Vancouver hotels are hoping for gold in future business
Vancouver hotels are hoping for gold in future business
08 FEBRUARY 2010 9:38 AM

Hoteliers in Vancouver believe exposure from the Winter Olympic Games will be a boon for business.

VANCOUVER, Canada—The Olympic Games might be played by amateurs, but the preparations surrounding the 2010 Winter Olympics in Vancouver is strictly for the professionals.

Local hospitality organizations and hoteliers have spent months and years preparing for the onslaught of winter sports fans, Olympic officials, contenders and their families and press that will descend on Vancouver this month.

Vancouver, British Columbia

What hoteliers are really hoping for is that the 3 billion people estimated to watch at least part of the games would also take notice of Vancouver as a destination.
Many of Vancouver’s estimated 16,000 rooms are already booked for the 18 days of games, and surrounding areas such as Whistler, where some of the games will be held, have also benefited from the push toward Vancouver.

“The month of February will definitely be an exceptional one for Vancouver,” said Carrie Russell, senior VP for HVS Global Hospitality Services based in Vancouver. “We expect to see almost 100-percent occupancy.”

Jean-Luc Barone, chair of the Hotel Association of Vancouver and GM of the Westin Bayshore, said there is a total 280,000-room block in Vancouver during the 18 days of the Olympic games. He says he doesn’t have figures for the economic impact to hotels in the region, but said it will be “significant.”

To prevent possible rate gouging, the room rates were capped in a formula that included current average rates for hotels during February and allowed for inflation. “The rate cap is a good one for the hotels,” Barone said.

The Four Seasons Hotel Vancouver is already completely booked for the 18 days surrounding the games. “I wish we could bottle the demand and use it later,” said Simon Pettigrew, GM.

Randy Zupanski

Indeed, in the most recent performance data for the week of 24 January, Vancouver Downtown had a 54.4-percent occupancy rate (-17.3 percent in year-over-year change), average daily rate was CAD$151.65 (+5.3 percent change), and revenue per available room of CAD$82.54 (-12.9 percent change), according to Smith Travel Research.

The Four Seasons has prepared for the games by bringing in staff from other hotels throughout North America and hiring interns from hospitality programs. Their focus has been on training. “The eyes of the world will be on all of us for a short time,” Pettigrew said. “We have to make sure we’re on game.”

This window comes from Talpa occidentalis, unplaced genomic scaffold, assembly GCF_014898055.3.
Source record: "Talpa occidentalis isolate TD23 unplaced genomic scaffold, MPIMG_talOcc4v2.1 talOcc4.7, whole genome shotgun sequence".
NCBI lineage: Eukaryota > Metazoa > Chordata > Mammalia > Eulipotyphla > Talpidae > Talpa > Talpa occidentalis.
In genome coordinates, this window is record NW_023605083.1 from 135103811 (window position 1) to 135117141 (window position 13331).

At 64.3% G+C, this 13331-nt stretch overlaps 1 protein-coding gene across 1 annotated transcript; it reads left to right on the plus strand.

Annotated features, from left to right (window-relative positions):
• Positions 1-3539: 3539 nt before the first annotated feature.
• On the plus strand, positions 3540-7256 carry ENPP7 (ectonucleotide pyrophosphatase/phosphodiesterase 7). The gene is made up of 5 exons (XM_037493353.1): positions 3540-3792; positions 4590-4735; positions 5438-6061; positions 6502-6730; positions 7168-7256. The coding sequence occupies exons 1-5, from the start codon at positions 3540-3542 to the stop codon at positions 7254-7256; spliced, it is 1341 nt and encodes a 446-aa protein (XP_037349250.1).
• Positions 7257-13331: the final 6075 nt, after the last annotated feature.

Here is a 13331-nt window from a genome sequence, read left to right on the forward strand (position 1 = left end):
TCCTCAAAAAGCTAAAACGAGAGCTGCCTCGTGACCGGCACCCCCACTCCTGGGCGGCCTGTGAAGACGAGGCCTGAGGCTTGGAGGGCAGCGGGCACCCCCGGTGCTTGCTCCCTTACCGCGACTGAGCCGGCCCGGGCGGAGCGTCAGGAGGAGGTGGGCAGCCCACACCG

While most of the security is being handled by local and national law enforcement agencies and the Olympic Committee, some of the hotels have stepped up security as well.

One of the main challenges for the downtown hotels is the new security rules, which has limited delivery times for the past month. Hotels near the convention center have had to reschedule deliveries to accommodate security rules.

Build up for the games

Several new hotels have opened in Vancouver in time for the games, adding more than 1,300 additional rooms in the city. While the projects might have been conceived and broke ground around the same time the city knew it would be getting the games in 2003, experts believe the desire to build new hotels in Vancouver was the result of several factors, including the brand new convention center, the complete refurbishing of Highway 99—the so-called “Road to Whistler”—and the implementation of a new rail system.

Mark Herron

The Fairmont Pacific Rim is one of the newest hotels, having opened 5 February. It is fully booked for the entire month of February, according to Randy Zupanski, GM.

“What’s been challenging is training the staff when the hotel wasn’t ready,” he said, adding they have used other facilities and even rented a bar at one point to train bartenders and wait staff. 

The mixed-use residential/hotel project also has booked 20,000 room nights throughout the year. Zupanski said the new convention center sparked the need for more hotel rooms in downtown Vancouver, and he feels even after the Olympics, the market will be able to absorb the higher number of rooms. 

“The new hotels certainly affects compression, but I don’t see the new hotels as dragging rates down; if anything, it should bring them up as our rates are higher,” Zupanski said.

While most hotels are near full occupancy for the games, some hotels in nearby Whistler are not even sold out during the games.

The Four Seasons Resort in Whistler is not sold out yet, according to Mark Herron, GM. However, he said that is due to a complicated arrangement by strata owners placing each unit into a revenue share.

Whistler has about 115 hotels, condominiums, bed and breakfasts, and additional hostels and campsites that can accommodate 24,000 visitors. Unlike Vancouver, which previously wasn’t known as a destination, Whistler has its own draw with world-renowned skiing.

Like others in the local Vancouver hospitality industry, Barone said he is confident the visibility the Olympics bring to the city will have a long-lasting effect.

“We have a great shot of gaining 10-20 years of visibility out of the Olympics,” he said.
Russell believes the industry will see some occupancy growth this year, but said 2011 will be a “strong” year for the city as people and businesses book meetings and events after taking notice of the city during the Olympics.

“This will drive Vancouver to a whole new level,” she said.

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